A Mantra burger came out inexplicably blackened, and tasted of charcoal. Even a tasty pretzel bun and another side of that house-made barbecue sauce couldn't salvage it.
Thompson said he's still working on the kitchen staff.
“You never start with a perfect crew,” he said. “Staff has been a concern.”
The wait staff we encountered was effective and prompt. I had only one complaint: On our second visit, I heard another server reading off a long list of specials to a neighboring table and our table hadn't heard them.
We visited again, for brunch.
I tried another house cocktail, the St. Germain and pear mixed with white wine, and found it lightly fruity and refreshing.
I ordered the decadent pistachio cake french toast. I have a major sweet tooth, and this caloric, once-a-year-type treat was right up my alley.
Punctuated with crunchy bits of nuts, the green pound cake toast was dense and delicious. It comes with a scoop of vanilla ice cream and maple syrup. It's over the top.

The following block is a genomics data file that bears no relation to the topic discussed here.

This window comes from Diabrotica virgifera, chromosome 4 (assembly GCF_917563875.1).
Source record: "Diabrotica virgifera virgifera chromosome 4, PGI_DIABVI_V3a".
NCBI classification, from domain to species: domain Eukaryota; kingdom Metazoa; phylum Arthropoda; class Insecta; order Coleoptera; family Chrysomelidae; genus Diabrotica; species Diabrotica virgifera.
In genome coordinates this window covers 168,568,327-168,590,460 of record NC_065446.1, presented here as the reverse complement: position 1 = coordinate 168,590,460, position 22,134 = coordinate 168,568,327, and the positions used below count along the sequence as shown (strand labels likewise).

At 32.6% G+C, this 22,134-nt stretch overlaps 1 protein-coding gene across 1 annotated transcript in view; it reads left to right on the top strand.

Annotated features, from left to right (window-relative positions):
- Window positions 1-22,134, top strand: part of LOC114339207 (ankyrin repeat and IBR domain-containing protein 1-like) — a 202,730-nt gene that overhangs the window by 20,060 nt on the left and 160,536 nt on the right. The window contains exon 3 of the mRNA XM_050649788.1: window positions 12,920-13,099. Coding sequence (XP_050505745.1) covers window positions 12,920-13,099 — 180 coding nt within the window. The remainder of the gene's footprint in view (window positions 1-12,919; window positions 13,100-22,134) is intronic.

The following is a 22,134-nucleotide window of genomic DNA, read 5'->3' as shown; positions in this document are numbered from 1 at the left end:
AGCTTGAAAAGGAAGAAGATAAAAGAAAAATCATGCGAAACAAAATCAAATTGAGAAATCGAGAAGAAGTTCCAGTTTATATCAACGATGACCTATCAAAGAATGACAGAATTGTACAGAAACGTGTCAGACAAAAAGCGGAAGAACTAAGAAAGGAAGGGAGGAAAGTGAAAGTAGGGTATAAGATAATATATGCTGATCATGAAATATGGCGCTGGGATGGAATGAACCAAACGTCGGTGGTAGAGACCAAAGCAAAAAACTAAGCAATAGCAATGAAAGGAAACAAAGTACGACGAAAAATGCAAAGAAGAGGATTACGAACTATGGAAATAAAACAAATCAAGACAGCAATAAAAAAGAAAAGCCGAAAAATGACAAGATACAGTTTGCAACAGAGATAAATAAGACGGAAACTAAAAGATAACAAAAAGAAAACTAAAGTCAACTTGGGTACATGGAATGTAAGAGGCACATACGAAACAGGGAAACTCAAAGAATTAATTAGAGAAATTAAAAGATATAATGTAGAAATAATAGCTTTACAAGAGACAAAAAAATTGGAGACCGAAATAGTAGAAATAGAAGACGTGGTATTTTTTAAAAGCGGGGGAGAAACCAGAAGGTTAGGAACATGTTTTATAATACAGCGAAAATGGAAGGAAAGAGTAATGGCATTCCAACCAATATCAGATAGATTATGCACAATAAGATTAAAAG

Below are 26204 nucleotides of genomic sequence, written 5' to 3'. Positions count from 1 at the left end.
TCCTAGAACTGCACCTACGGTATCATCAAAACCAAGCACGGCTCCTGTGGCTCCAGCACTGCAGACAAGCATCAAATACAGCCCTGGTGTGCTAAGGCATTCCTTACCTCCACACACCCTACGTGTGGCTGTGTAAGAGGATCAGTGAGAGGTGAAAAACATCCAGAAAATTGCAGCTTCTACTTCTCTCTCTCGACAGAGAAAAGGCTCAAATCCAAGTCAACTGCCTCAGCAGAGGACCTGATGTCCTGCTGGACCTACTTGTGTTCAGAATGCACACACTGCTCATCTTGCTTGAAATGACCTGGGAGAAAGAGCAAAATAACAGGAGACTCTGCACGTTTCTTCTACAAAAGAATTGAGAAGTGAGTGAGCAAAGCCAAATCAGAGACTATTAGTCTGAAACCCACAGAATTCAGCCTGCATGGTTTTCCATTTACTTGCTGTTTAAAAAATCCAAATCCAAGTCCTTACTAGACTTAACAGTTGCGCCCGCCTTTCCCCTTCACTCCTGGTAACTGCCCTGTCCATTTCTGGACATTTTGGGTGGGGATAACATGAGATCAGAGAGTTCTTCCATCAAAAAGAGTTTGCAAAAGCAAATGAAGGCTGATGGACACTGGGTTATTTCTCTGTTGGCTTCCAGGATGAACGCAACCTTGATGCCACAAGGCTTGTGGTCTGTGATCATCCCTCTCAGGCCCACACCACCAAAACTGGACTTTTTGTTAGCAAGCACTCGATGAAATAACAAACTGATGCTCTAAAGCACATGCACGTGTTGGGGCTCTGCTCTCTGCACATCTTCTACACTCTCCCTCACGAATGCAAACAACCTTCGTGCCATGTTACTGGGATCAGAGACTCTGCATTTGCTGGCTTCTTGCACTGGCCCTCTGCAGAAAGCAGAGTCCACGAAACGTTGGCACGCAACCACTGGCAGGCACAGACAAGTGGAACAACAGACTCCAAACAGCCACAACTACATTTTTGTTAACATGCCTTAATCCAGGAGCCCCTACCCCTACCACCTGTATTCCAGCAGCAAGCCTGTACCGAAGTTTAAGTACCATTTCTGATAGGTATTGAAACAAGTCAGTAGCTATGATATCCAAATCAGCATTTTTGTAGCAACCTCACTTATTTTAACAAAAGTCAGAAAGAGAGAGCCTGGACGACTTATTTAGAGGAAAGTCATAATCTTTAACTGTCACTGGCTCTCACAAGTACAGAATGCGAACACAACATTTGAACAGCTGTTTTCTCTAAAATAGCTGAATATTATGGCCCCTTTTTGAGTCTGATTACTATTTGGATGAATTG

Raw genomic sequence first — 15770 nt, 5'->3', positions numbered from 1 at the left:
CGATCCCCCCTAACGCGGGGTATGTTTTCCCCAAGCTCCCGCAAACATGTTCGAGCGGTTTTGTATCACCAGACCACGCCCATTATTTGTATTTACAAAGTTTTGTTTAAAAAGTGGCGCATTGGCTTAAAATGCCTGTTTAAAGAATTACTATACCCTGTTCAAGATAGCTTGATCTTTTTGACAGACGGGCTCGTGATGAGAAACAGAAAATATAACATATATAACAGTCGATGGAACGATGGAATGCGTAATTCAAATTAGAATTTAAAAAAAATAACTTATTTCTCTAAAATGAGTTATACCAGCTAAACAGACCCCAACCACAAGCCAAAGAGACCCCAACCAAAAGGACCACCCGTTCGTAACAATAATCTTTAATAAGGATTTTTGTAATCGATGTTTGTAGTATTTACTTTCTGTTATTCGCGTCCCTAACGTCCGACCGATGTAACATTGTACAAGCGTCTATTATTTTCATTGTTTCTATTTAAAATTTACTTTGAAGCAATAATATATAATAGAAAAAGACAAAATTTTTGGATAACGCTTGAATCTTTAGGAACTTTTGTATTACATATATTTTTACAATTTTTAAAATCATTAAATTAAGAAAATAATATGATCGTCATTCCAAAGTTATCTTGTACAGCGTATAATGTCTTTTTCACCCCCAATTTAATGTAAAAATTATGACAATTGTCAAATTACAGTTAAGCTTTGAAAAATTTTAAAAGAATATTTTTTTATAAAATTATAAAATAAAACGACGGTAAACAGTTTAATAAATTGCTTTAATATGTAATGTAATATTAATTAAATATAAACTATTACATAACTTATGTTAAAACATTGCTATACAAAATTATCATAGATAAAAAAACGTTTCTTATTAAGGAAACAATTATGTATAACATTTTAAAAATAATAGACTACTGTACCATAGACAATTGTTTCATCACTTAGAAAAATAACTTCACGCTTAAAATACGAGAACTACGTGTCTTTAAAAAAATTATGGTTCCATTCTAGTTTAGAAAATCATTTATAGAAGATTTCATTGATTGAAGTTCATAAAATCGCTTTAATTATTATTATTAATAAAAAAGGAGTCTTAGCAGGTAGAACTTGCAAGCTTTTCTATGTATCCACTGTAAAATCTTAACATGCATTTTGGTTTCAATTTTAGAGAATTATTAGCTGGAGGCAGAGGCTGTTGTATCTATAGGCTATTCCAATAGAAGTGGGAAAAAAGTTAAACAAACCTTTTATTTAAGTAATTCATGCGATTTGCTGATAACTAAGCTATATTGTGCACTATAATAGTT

Thompson said the restaurant also serves the pistachio cake as a dessert, and after he heard of a restaurant doing french toast with red velvet cake, he gave it a go. Before it's cooked, he dips the cake in a Grand Marnier sauce. The exterior of the toast is crisp and the inside is soft.
A crab cake benedict was the polar opposite, deeply savory. The home fries were top-notch, mealy, hot and crisp all at once. The crab cakes were mostly crab instead of filler, and the poached egg was perfectly executed.
Thompson said Mantra is still deciding what it wants to be: a sports bar with bar food or a fine-dining destination with television sets.
He's also aiming to build the same kind of reliable staff in midtown that he has in west Omaha.
“When I opened Taxi's, I was 10 years younger,” he said. “It's getting harder for me.”
Figuring out the food and correcting some staff issues seem to be his number one priority, and that makes sense. Because ultimately, the food is what will make his new midtown venture as successful as all his others.